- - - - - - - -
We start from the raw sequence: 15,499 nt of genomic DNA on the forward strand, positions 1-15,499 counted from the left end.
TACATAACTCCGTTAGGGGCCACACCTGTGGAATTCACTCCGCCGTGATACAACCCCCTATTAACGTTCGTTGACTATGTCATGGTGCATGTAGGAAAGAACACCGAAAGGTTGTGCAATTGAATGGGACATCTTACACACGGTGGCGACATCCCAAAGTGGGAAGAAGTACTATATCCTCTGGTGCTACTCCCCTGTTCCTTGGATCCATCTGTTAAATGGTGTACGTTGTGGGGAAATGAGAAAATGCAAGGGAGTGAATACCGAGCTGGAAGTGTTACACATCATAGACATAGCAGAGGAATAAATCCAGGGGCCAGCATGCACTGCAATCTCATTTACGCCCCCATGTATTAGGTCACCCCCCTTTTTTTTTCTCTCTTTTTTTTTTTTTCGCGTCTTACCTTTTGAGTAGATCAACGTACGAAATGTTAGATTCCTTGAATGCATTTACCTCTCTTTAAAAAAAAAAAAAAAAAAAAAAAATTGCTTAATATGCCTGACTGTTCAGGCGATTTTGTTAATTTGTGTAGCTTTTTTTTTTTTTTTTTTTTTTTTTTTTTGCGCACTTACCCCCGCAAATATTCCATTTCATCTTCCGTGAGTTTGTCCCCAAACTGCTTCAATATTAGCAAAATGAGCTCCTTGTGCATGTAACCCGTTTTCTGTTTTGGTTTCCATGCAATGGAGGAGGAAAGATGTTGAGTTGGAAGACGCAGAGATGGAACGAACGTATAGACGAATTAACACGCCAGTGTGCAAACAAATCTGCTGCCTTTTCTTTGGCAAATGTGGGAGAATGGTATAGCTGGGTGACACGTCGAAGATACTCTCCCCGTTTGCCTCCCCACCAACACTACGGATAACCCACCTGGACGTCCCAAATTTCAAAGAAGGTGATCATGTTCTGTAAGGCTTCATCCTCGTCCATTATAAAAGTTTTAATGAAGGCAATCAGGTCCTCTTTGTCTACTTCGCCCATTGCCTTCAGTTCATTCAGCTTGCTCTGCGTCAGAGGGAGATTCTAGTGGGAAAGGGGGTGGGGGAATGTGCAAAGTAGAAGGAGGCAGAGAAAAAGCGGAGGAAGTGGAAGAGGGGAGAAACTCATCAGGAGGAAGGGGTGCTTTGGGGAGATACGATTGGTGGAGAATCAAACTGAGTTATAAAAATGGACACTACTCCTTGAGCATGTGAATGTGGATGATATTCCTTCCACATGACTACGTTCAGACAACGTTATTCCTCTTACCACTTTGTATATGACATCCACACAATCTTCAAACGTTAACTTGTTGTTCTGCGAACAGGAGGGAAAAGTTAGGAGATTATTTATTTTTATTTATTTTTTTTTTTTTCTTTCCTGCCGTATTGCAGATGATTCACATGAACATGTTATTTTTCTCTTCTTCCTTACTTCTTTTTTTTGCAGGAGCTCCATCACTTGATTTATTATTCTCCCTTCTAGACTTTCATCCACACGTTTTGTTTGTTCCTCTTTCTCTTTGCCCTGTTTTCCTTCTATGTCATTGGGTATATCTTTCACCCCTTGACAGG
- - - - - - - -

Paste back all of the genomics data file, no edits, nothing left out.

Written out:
We start from the raw sequence: 15,499 nt of genomic DNA on the forward strand, positions 1-15,499 counted from the left end.
TACATAACTCCGTTAGGGGCCACACCTGTGGAATTCACTCCGCCGTGATACAACCCCCTATTAACGTTCGTTGACTATGTCATGGTGCATGTAGGAAAGAACACCGAAAGGTTGTGCAATTGAATGGGACATCTTACACACGGTGGCGACATCCCAAAGTGGGAAGAAGTACTATATCCTCTGGTGCTACTCCCCTGTTCCTTGGATCCATCTGTTAAATGGTGTACGTTGTGGGGAAATGAGAAAATGCAAGGGAGTGAATACCGAGCTGGAAGTGTTACACATCATAGACATAGCAGAGGAATAAATCCAGGGGCCAGCATGCACTGCAATCTCATTTACGCCCCCATGTATTAGGTCACCCCCCTTTTTTTTTCTCTCTTTTTTTTTTTTTCGCGTCTTACCTTTTGAGTAGATCAACGTACGAAATGTTAGATTCCTTGAATGCATTTACCTCTCTTTAAAAAAAAAAAAAAAAAAAAAAAATTGCTTAATATGCCTGACTGTTCAGGCGATTTTGTTAATTTGTGTAGCTTTTTTTTTTTTTTTTTTTTTTTTTTTTTGCGCACTTACCCCCGCAAATATTCCATTTCATCTTCCGTGAGTTTGTCCCCAAACTGCTTCAATATTAGCAAAATGAGCTCCTTGTGCATGTAACCCGTTTTCTGTTTTGGTTTCCATGCAATGGAGGAGGAAAGATGTTGAGTTGGAAGACGCAGAGATGGAACGAACGTATAGACGAATTAACACGCCAGTGTGCAAACAAATCTGCTGCCTTTTCTTTGGCAAATGTGGGAGAATGGTATAGCTGGGTGACACGTCGAAGATACTCTCCCCGTTTGCCTCCCCACCAACACTACGGATAACCCACCTGGACGTCCCAAATTTCAAAGAAGGTGATCATGTTCTGTAAGGCTTCATCCTCGTCCATTATAAAAGTTTTAATGAAGGCAATCAGGTCCTCTTTGTCTACTTCGCCCATTGCCTTCAGTTCATTCAGCTTGCTCTGCGTCAGAGGGAGATTCTAGTGGGAAAGGGGGTGGGGGAATGTGCAAAGTAGAAGGAGGCAGAGAAAAAGCGGAGGAAGTGGAAGAGGGGAGAAACTCATCAGGAGGAAGGGGTGCTTTGGGGAGATACGATTGGTGGAGAATCAAACTGAGTTATAAAAATGGACACTACTCCTTGAGCATGTGAATGTGGATGATATTCCTTCCACATGACTACGTTCAGACAACGTTATTCCTCTTACCACTTTGTATATGACATCCACACAATCTTCAAACGTTAACTTGTTGTTCTGCGAACAGGAGGGAAAAGTTAGGAGATTATTTATTTTTATTTATTTTTTTTTTTTTCTTTCCTGCCGTATTGCAGATGATTCACATGAACATGTTATTTTTCTCTTCTTCCTTACTTCTTTTTTTTGCAGGAGCTCCATCACTTGATTTATTATTCTCCCTTCTAGACTTTCATCCACACGTTTTGTTTGTTCCTCTTTCTCTTTGCCCTGTTTTCCTTCTATGTCATTGGGTATATCTTTCACCCCTTGACAGG